History of Estonia

From Academic Kids

This is the history of Estonia.



Estonians claim to be one of the longest settled European peoples, whose ancestors may have corresponded to the Comb Ceramic Culture people, who lived on the southeastern shores of the Baltic Sea over 5,000 years ago. Like other early agricultural societies, Estonians were organized into economically self-sufficient, male-dominated clans with few differences in wealth or social power. By the early Middle Ages most Estonians were small landholders, with farmsteads primarily organised by village. Estonian government remained decentralized, with local political and administrative subdivisions emerging only during the first century A.D. By then, Estonia had a population of over 150,000 people and remained one of the last corners of medieval Europe to be Christianized.

The Conquest

In 1193 Pope Celestine III called for crusade against pagans in Northern Europe. The German crusaders established the stronghold of Riga in modern Latvia and started to raid Estonia with the help of Latvian tribes, traditional Estonian adversaries. Estonian tribes fiercely resisted the attacks from Riga and occasionally themselves sacked crusader territories. In 1217 Germans and newly converted Latvians won a major battle in which Estonian commander Lembitu was killed. North Estonia was conquered by Danish crusaders led by king Waldemar II who arrived in 1219 on the site of Tallinn. In 1227 the German crusading order of the Sword Brethren defeated the last Estonian stronghold.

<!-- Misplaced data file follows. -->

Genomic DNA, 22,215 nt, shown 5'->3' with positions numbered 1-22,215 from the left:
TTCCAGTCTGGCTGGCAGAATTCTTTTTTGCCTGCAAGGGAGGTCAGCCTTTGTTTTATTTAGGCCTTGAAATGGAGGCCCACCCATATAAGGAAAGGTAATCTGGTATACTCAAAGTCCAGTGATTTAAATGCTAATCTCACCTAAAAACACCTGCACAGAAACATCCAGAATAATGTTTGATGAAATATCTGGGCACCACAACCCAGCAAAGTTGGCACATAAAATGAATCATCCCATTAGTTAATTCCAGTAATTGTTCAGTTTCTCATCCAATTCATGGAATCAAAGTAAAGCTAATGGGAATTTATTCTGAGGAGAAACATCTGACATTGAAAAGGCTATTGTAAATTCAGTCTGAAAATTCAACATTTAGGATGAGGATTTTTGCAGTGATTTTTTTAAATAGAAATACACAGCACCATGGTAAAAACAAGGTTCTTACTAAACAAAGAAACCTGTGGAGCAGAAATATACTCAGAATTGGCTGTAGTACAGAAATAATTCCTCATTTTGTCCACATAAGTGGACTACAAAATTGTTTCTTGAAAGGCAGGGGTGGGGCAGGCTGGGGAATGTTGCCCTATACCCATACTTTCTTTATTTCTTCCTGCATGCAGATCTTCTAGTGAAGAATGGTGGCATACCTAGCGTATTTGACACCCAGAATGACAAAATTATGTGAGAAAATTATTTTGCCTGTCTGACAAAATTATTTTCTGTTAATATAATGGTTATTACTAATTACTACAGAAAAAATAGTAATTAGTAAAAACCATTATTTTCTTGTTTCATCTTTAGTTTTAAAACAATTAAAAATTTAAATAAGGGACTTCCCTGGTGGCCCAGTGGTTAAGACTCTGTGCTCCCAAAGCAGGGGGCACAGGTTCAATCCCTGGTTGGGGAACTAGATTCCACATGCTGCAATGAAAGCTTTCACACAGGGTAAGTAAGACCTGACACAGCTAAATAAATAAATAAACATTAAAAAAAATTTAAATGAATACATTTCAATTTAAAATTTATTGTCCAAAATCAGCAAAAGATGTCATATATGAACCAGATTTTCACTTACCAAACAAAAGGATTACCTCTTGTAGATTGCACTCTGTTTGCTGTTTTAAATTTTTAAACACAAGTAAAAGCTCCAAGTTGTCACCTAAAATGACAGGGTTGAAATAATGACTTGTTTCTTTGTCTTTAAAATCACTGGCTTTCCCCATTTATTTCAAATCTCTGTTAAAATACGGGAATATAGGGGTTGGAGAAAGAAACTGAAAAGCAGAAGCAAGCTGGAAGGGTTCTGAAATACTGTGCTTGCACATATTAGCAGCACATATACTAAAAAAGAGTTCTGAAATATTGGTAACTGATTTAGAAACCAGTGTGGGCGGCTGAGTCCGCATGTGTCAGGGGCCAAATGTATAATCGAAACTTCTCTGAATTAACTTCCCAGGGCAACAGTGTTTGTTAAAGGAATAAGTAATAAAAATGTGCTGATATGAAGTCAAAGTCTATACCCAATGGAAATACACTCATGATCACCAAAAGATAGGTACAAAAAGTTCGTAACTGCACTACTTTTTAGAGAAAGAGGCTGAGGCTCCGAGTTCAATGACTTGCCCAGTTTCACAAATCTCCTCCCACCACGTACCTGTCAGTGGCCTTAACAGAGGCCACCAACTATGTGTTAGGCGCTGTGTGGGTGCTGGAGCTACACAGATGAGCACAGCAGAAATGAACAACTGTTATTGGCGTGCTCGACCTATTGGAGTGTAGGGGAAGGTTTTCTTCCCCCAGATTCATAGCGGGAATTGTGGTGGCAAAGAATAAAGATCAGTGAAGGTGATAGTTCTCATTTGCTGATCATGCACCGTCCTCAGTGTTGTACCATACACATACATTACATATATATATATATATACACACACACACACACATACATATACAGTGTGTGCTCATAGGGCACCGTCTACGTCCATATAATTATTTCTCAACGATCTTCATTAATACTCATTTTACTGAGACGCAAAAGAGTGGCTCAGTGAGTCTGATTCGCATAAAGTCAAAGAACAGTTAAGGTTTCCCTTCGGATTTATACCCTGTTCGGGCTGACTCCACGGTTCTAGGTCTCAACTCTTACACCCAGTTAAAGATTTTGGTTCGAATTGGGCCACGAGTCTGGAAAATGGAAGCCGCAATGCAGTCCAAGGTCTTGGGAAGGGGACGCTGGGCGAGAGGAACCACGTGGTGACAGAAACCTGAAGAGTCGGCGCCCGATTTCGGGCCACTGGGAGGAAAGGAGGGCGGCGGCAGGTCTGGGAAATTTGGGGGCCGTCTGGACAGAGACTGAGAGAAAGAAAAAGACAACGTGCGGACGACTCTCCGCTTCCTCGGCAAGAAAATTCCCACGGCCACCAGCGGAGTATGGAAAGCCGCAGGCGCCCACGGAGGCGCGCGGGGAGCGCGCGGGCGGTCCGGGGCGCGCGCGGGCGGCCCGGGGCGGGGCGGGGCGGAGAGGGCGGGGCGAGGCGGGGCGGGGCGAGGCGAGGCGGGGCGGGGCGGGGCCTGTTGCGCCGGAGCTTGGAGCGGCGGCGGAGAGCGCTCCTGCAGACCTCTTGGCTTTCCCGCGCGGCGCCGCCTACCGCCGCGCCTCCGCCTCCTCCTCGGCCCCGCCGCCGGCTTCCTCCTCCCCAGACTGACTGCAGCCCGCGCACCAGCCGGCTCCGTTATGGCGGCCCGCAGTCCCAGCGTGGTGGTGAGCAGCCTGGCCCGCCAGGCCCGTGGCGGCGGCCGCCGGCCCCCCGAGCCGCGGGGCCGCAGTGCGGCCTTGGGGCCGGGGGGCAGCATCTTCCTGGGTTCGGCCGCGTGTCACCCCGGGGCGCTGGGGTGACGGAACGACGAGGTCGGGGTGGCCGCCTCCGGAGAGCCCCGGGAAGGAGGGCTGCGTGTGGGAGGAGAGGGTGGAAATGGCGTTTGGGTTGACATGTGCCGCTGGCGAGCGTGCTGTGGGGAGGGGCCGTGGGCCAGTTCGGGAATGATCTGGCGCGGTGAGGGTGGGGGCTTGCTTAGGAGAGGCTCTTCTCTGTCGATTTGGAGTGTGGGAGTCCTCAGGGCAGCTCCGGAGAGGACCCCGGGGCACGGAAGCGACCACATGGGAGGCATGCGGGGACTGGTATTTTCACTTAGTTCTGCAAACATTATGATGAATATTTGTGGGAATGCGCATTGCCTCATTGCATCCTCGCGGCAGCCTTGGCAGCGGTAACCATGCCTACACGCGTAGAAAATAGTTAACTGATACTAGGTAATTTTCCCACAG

The Middle Ages

After the conquest, the people were Christianized, colonized, and reduced to serfdom. The attempts to restore the independence were quelled and Estonia was divided between Livonian Order, Bishopric of Dorpat and Bishopric of sel-Wiek. Northern Estonia was possession of Denmark until 1346. Tallinn/Reval joined the Hanseatic League in 1248. In 1343 Estonians of Northern Estonia and Saaremaa Island started a rebellion (St.George's night uprising) against the rule of local Germans. Uprising was put down and the rebel 'king' of Saaremaa, Vesse, was hanged in 1344. Despite local rebellions and successful Russian raids and invasions in 1481 and 1558, the local German barons continued to rule Estonia and from 1524 preserved Estonian commitment to the Protestant Reformation.